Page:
Experts say there are things that can help: High school students can select smarter college choices. Colleges and universities can send clearer financial-award letters. And high schools can support students over the summer with year-round college counselors, like Torri Hayslett.
Damoni has some advice for current seniors, too: "When you're applying to schools, make sure you have an idea of what you're willing to spend," he says. "Come up with a plan with your parents, to make sure everything is good financially, so when the time comes, you're not forced into anything."
He never made it down to Florida. Instead, he got a football scholarship from St. Augustine's University, a historically black college in North Carolina. He's relieved everything worked out — and pretty excited that his football-playing days aren't over.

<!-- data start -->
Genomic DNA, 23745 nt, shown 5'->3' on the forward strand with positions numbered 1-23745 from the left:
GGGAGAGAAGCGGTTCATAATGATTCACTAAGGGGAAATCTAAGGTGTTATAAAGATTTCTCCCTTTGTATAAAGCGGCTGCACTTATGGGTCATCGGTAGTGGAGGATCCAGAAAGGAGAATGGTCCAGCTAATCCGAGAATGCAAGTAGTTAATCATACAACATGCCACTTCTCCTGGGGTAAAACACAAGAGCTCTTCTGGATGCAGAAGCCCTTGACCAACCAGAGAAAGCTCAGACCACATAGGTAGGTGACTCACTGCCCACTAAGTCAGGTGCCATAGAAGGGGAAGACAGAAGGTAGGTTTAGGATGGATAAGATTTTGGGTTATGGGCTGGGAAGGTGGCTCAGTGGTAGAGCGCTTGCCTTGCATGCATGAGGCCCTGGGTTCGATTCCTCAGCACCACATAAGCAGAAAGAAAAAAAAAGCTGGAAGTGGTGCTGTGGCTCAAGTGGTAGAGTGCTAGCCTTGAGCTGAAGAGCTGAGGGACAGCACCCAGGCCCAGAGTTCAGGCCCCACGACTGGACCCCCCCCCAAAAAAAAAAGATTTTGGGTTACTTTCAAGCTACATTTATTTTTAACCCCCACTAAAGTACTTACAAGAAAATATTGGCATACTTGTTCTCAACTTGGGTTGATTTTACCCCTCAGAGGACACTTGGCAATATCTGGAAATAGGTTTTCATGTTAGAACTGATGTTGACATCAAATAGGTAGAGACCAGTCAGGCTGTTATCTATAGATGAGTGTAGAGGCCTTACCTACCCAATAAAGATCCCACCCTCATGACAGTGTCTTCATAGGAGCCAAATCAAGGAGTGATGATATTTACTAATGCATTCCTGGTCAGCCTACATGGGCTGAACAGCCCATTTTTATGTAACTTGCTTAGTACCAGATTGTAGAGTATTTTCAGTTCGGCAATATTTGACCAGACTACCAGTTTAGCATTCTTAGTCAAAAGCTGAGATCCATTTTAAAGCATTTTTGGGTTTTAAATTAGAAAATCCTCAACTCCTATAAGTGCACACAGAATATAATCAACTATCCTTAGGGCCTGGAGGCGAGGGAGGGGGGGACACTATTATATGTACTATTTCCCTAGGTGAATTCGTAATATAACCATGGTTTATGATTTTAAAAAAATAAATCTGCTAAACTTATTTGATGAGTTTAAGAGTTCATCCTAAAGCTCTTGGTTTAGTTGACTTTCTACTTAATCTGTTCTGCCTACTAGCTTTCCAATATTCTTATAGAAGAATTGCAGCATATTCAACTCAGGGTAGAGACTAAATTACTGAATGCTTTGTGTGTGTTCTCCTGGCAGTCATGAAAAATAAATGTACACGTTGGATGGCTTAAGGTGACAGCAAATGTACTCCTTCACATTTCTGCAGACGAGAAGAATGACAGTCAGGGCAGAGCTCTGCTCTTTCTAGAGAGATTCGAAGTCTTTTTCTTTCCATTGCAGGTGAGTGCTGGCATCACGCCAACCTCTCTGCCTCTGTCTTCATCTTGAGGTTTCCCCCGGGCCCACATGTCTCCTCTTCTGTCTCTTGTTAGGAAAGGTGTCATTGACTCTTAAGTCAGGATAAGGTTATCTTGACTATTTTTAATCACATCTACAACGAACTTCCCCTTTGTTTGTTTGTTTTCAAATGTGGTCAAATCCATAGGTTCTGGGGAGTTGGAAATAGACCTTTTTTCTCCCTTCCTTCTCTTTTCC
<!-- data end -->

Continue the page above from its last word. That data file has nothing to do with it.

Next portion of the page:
MARY LOUISE KELLY, HOST:
As the school year gets underway, about a third of low-income, college-bound students won't actually enroll. These are students who were so close. They've graduated from high school. They've applied. They've been accepted to college, but then they don't show up. Why? Most of it comes down to the August money shuffle.
Elissa Nadworny of the NPR Ed team introduces us to a woman in a Washington, D.C., high school who is working to make sure her students avoid this trap.
ELISSA NADWORNY, BYLINE: During the summer months, Torri Hayslett does a lot of math.
TORRI HAYSLETT: That's 31,000, minus 3,500, minus 2,000, minus 4,000...
NADWORNY: Seniors who graduated last spring are here in Miss Hayslett's office at McKinley Technology High School to number crunch. They sit with Hayslett, watching her pour over their finances.